What to Look For in a Good Wine

We are increasingly surrounded by more and more wine choices. In shops, in restaurants, pretty much everywhere! They are made from different grape varieties, come from different countries, have different names, appearances, styles and price tags.


But how do you tell if they are any good?

The only way to do this really, is to taste the wine. You may be able to get help with your purchase from wine advisors, apps, or good old fashioned research, but once you have paid your money and opened the bottle, there are a few things to look out for that can help you understand whether a wine good, great or just ok.

And it’s important to note here that price is not always going to be a determining factor. While most great wines are expensive, they often come from small regions that have a long history of making great wine, and so are helped by their reputation. But if you look at lesser known regions, or varieties, this is where you can pick up some top quality wines for a lesser price tag.

So when it comes to tasting your wine there are 4 things you can look out for to indicate quality: Length, intensity, complexity and balanced. To explain these a bit more:

  •         Length – How long you can taste the wine for after you swallow it? Longer = better. While you may have a wine that tastes nice, if the length is short (a couple of seconds) it is not good quality.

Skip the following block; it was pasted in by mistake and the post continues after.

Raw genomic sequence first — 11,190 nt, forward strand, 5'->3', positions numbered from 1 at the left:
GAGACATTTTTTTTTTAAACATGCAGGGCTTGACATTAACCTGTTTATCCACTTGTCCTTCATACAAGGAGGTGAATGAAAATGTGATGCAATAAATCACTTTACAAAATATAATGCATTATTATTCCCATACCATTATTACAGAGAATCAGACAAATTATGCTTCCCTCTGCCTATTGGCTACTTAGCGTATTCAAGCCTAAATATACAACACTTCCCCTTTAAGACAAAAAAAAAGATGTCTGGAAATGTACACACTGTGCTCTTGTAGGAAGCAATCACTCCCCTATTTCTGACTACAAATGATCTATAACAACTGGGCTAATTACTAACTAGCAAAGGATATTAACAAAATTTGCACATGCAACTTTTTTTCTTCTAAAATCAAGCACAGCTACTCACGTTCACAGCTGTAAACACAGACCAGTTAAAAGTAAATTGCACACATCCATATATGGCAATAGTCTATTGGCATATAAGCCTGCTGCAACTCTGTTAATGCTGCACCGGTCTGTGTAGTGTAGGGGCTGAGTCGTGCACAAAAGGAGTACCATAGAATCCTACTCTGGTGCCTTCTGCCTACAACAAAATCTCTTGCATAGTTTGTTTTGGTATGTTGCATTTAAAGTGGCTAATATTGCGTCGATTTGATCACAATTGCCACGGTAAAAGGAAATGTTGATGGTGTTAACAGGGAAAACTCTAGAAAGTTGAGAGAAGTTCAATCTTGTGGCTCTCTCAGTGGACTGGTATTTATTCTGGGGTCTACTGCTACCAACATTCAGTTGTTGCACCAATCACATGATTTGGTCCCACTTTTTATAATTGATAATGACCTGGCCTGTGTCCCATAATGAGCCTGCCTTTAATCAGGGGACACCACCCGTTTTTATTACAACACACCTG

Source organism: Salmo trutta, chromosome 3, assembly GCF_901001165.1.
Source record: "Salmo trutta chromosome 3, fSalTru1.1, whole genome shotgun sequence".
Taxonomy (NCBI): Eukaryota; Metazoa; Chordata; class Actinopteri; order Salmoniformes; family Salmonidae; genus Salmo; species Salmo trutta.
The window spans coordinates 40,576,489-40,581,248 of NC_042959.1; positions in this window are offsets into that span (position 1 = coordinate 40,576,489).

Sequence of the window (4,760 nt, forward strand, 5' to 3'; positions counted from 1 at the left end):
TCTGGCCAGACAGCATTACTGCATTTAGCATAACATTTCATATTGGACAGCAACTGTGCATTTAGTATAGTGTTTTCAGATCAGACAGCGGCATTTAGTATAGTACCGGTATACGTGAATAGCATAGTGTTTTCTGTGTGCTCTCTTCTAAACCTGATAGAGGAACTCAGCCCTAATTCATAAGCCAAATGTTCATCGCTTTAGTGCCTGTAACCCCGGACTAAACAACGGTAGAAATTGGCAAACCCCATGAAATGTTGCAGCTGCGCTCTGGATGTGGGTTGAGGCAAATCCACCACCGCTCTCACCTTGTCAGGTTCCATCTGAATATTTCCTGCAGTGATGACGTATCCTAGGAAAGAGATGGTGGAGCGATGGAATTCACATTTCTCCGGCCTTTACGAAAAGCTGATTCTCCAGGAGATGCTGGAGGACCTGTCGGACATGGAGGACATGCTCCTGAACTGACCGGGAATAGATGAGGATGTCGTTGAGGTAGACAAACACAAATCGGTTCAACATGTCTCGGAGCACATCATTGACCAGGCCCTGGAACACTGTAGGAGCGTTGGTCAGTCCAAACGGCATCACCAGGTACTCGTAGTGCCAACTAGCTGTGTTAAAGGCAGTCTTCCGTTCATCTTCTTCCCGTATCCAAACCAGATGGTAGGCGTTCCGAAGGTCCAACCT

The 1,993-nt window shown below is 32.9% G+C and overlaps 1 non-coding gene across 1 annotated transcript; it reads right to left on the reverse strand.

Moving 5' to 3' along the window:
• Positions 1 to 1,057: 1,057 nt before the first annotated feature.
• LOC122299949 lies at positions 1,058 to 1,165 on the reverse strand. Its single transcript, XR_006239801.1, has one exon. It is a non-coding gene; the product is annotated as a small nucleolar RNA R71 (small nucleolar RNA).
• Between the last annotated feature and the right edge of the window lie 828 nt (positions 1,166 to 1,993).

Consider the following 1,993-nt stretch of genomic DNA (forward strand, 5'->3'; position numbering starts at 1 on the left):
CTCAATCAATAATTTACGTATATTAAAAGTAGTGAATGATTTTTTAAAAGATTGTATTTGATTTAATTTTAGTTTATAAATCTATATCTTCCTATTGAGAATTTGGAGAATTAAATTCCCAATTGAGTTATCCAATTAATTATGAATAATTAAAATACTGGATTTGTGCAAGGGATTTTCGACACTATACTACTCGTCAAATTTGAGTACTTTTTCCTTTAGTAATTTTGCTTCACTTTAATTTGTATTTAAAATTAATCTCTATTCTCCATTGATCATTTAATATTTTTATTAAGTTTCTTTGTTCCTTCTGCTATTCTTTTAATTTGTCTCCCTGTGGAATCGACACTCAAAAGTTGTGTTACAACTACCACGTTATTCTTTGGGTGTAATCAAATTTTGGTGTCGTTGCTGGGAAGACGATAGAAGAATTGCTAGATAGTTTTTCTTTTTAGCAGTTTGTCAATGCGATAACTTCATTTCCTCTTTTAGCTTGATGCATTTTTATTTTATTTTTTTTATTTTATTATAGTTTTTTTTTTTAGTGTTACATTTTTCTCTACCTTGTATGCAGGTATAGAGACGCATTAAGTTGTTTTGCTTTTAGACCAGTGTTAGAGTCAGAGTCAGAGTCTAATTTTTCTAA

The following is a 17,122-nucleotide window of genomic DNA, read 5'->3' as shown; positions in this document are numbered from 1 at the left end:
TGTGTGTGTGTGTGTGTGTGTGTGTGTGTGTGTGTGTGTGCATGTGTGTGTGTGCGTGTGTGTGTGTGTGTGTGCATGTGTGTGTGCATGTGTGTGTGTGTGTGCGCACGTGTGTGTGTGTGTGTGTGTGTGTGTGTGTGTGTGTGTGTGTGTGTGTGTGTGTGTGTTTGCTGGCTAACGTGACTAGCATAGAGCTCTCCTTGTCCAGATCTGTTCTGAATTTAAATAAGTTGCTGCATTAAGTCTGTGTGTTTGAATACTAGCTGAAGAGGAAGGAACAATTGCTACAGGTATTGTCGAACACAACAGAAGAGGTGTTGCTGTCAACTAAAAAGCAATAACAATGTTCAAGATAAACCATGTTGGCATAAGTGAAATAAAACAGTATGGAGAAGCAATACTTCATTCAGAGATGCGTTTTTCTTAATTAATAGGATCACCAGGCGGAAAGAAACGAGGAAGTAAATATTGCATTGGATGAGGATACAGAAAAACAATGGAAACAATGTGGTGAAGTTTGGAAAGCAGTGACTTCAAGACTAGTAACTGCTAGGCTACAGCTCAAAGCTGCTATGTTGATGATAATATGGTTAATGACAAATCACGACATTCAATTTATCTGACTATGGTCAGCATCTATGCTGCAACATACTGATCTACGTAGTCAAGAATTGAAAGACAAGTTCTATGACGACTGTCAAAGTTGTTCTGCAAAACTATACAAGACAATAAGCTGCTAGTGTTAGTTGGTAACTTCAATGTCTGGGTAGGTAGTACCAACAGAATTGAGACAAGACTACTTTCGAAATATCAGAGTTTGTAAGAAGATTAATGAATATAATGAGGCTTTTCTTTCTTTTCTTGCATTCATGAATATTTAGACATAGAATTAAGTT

•          Intensity – How strong are the flavours? And how specific? If you get a very clear, very intense lime and green apple flavours, this is better than having a general impression of citrus and green fruit.
  •          Complexity – How many flavours are there? The better quality the wine is, the more flavours it tends to have. If you can pick out 10 or 20 words to describe the taste, chances are you are onto a winner. Simple wines, for example something just has red fruit flavour, are less likely to be good quality.
  •          Balance – Making sure the structural elements of the wine are in harmony. This means acidity, body, sweetness, tannin, flavour. If you have a lot of one thing, often you need a lot of another to contrast it. E.g. Sweetness balanced with acidity, acidity balanced with flavour. If your wine has lot of one element but not much of any other it will not taste as good.

Now working out whether your wine has these characteristics does take a bit more thought than what you might normally put into your drink, but I would suggest that if you do this and find something that fits all these criteria, it will only enhance your enjoyment. And as someone who tastes a lot of wines (seriously), I find that when I am tasting a great wine it often has the power to remind me why I fell in love with in the first place.

Happy tasting!








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